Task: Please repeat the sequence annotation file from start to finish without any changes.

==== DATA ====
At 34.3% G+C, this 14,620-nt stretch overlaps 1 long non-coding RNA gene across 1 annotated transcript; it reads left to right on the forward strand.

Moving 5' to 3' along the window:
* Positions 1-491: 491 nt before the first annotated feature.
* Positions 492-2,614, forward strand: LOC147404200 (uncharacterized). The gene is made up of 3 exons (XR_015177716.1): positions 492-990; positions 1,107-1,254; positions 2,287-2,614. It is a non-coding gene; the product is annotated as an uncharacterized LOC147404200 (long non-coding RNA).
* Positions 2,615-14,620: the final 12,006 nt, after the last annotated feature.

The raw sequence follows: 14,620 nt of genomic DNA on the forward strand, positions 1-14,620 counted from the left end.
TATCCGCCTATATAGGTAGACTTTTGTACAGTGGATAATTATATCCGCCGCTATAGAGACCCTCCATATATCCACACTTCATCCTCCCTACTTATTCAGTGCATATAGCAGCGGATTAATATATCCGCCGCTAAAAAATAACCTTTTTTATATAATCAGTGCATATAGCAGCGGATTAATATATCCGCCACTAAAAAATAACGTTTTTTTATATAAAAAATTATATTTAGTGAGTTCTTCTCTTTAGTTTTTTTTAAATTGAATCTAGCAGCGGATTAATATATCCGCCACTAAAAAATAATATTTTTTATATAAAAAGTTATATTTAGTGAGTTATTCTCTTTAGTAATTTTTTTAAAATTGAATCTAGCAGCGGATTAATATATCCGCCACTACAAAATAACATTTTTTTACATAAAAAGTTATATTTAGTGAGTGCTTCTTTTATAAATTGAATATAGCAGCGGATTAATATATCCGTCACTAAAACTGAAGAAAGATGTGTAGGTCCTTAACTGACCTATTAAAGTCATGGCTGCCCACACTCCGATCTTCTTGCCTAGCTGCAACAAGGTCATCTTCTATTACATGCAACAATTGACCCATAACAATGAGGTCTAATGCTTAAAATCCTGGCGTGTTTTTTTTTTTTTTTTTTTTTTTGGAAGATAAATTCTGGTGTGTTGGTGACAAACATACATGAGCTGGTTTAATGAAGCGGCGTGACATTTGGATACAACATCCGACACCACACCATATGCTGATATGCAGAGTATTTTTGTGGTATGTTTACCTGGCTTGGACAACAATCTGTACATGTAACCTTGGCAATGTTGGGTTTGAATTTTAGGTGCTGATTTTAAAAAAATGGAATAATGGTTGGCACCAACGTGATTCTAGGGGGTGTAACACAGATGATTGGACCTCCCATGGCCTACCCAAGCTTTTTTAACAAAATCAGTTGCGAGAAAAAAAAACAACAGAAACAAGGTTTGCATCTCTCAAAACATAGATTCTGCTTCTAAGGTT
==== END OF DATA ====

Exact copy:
At 34.3% G+C, this 14,620-nt stretch overlaps 1 long non-coding RNA gene across 1 annotated transcript; it reads left to right on the forward strand.

Moving 5' to 3' along the window:
* Positions 1-491: 491 nt before the first annotated feature.
* Positions 492-2,614, forward strand: LOC147404200 (uncharacterized). The gene is made up of 3 exons (XR_015177716.1): positions 492-990; positions 1,107-1,254; positions 2,287-2,614. It is a non-coding gene; the product is annotated as an uncharacterized LOC147404200 (long non-coding RNA).
* Positions 2,615-14,620: the final 12,006 nt, after the last annotated feature.

The raw sequence follows: 14,620 nt of genomic DNA on the forward strand, positions 1-14,620 counted from the left end.
TATCCGCCTATATAGGTAGACTTTTGTACAGTGGATAATTATATCCGCCGCTATAGAGACCCTCCATATATCCACACTTCATCCTCCCTACTTATTCAGTGCATATAGCAGCGGATTAATATATCCGCCGCTAAAAAATAACCTTTTTTATATAATCAGTGCATATAGCAGCGGATTAATATATCCGCCACTAAAAAATAACGTTTTTTTATATAAAAAATTATATTTAGTGAGTTCTTCTCTTTAGTTTTTTTTAAATTGAATCTAGCAGCGGATTAATATATCCGCCACTAAAAAATAATATTTTTTATATAAAAAGTTATATTTAGTGAGTTATTCTCTTTAGTAATTTTTTTAAAATTGAATCTAGCAGCGGATTAATATATCCGCCACTACAAAATAACATTTTTTTACATAAAAAGTTATATTTAGTGAGTGCTTCTTTTATAAATTGAATATAGCAGCGGATTAATATATCCGTCACTAAAACTGAAGAAAGATGTGTAGGTCCTTAACTGACCTATTAAAGTCATGGCTGCCCACACTCCGATCTTCTTGCCTAGCTGCAACAAGGTCATCTTCTATTACATGCAACAATTGACCCATAACAATGAGGTCTAATGCTTAAAATCCTGGCGTGTTTTTTTTTTTTTTTTTTTTTTTGGAAGATAAATTCTGGTGTGTTGGTGACAAACATACATGAGCTGGTTTAATGAAGCGGCGTGACATTTGGATACAACATCCGACACCACACCATATGCTGATATGCAGAGTATTTTTGTGGTATGTTTACCTGGCTTGGACAACAATCTGTACATGTAACCTTGGCAATGTTGGGTTTGAATTTTAGGTGCTGATTTTAAAAAAATGGAATAATGGTTGGCACCAACGTGATTCTAGGGGGTGTAACACAGATGATTGGACCTCCCATGGCCTACCCAAGCTTTTTTAACAAAATCAGTTGCGAGAAAAAAAAACAACAGAAACAAGGTTTGCATCTCTCAAAACATAGATTCTGCTTCTAAGGTT